Delayed defibrillation in one third of in-hospital cardiac arrests
January 2, 2008 Michael O'Riordan
Kansas City, MO - Delays in the time to defibrillation are common in hospitalized patients with cardiac arrest, with more than 30% of patients with cardiac arrest due to ventricular arrhythmia undergoing defibrillation more than two minutes after the initial recognition of arrest, a new study has shown . Patients who received delayed defibrillation were less likely to survive to hospital discharge and more likely to have worsened neurologic and functional status upon discharge, report investigators.
"We need to start looking at this issue seriously and creatively, and to have the will to implement the processes of care that will reduce the amount of time it takes to defibrillate a patient undergoing cardiac arrest in the hospital setting," said lead investigator Dr Paul Chan (St Luke's Mid America Heart Institute, Kansas City, MO). "Time to defibrillation should be a measure of care," he added, "much in the same way that door-to-balloon time is now a marker of quality of hospital care."
The results of the study are published in the January 2, 2008 issue of the New England Journal of Medicine.
Little known about in-hospital cardiac arrest defibrillation times
The current recommendations for hospitalized patients with ventricular fibrillation (VF) or pulseless ventricular tachycardia (VT) state that the patient should be shocked within two minutes of the recognition of cardiac arrest. Speaking with heartwire, Chan said little is currently known about in-hospital defibrillation times or the factors that might result in delays to defibrillation because much of the data are based on out-of-hospital cardiac arrest. As a result, there are minimal data about the processes of care needed to reduce in-hospital delays.
With that in mind, Chan and colleagues, including Drs Harlan Krumholz (Yale University School of Medicine, New Haven, CT), Graham Nichol (University of Washington, Seattle), and Brahmajee Nallamothu (University of Michigan, Ann Arbor), obtained data from the American Heart Association National Registry of Cardiopulmonary Resuscitation (NRCPR), an analysis that included 369 acute-care hospitals participating in the NRCPR and 6789 patients who had cardiac arrest due to VF or pulseless VT. The investigators examined the association between delayed defibrillation and survival to discharge in patients with cardiac arrest in intensive care units (ICUs) or inpatient beds.
Of the patients included in the registry, delayed defibrillation occurred in 30.1%. Because this number only includes patients in hospitals participating in the NRCPR, and likely includes hospitals with systems of care in place, Chan said the prevalence of delay is probably even higher.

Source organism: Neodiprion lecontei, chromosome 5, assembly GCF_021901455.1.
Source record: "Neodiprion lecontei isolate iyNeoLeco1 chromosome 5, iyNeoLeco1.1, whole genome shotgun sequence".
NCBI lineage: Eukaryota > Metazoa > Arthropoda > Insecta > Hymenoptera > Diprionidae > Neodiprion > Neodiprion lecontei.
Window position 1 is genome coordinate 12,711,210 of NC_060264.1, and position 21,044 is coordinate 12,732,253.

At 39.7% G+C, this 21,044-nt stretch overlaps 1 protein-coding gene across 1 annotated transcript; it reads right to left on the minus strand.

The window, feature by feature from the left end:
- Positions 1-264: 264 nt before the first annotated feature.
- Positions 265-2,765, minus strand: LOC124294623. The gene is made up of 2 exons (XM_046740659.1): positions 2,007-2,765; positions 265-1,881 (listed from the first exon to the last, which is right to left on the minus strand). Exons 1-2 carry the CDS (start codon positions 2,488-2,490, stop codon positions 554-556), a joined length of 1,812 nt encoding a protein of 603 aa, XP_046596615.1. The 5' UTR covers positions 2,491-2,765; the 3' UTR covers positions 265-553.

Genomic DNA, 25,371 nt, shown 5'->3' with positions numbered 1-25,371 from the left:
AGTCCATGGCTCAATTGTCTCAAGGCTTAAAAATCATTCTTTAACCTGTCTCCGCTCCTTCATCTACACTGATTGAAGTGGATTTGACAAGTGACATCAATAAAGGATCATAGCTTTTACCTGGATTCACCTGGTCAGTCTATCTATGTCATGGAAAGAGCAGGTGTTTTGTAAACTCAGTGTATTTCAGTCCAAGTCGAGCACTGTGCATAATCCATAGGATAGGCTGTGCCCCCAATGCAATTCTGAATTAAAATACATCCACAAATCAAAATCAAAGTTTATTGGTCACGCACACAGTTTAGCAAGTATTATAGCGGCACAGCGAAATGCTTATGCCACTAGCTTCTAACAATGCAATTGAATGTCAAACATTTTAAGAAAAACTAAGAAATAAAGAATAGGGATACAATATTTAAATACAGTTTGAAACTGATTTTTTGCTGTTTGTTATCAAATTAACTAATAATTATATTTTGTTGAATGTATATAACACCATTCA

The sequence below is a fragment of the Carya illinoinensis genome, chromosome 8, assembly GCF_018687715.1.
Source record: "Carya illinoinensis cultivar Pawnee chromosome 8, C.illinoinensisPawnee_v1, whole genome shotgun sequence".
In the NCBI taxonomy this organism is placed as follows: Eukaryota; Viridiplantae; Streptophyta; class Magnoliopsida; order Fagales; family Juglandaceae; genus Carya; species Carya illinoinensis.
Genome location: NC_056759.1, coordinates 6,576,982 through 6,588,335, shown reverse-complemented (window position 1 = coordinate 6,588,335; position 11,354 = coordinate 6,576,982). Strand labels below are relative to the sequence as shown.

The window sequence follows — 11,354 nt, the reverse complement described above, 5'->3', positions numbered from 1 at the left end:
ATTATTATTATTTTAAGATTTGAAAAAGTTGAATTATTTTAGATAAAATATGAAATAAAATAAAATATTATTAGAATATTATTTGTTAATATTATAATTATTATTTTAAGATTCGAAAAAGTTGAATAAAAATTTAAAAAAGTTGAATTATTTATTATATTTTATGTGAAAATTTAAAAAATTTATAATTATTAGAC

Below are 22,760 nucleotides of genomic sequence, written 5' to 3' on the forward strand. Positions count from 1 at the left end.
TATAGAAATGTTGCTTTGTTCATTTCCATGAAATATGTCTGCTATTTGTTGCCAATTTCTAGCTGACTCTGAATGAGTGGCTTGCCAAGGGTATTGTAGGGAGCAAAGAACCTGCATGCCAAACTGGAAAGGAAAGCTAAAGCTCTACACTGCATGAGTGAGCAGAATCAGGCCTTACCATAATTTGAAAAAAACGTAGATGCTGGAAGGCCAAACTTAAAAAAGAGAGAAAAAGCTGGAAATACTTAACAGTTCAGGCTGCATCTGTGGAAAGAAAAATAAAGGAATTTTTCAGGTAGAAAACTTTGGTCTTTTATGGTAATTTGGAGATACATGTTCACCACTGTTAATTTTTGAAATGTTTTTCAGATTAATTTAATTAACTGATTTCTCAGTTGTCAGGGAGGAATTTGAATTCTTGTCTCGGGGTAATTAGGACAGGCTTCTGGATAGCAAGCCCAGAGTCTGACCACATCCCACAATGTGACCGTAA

The investigators also showed that delays in defibrillation resulted in a lower likelihood of survival to discharge and being less likely to be discharged without neurologic complications compared with those who were shocked within the guideline-recommended two minutes. Increasing time to defibrillation also led to lower rates of survival with each minute of delay. The investigators noted several different characteristics associated with the delay. Among them are black race, a noncardiac admitting diagnosis, and the occurrence of cardiac arrest in a small hospital, after hours, or in an unmonitored hospital bed.
Factors associated with delayed time to defibrillation in multivariable analysis
Adjusted odds ratio (95% CI)
After-hours cardiac arrest
Type of hospital bed
Intensive care unit
Inpatient, monitored by telemetry
Chan said the reasons for the delays in defibrillation are complex and the investigators can only speculate why such delays occur. Outside the ICU setting or in smaller hospitals, upon the recognition of cardiac arrest, there might be delays locating the "crash cart," or delays as nurses and other staff wait for the doctor. In that situation, making it easier to perform defibrillation, through device modifications to replicate public automated external defibrillators (AEDs), would allow first responders to shock the patient. Rapid-response teams that respond only to the code alerts and work with nurses and doctors to identify high-risk cardiac arrest patients might also work.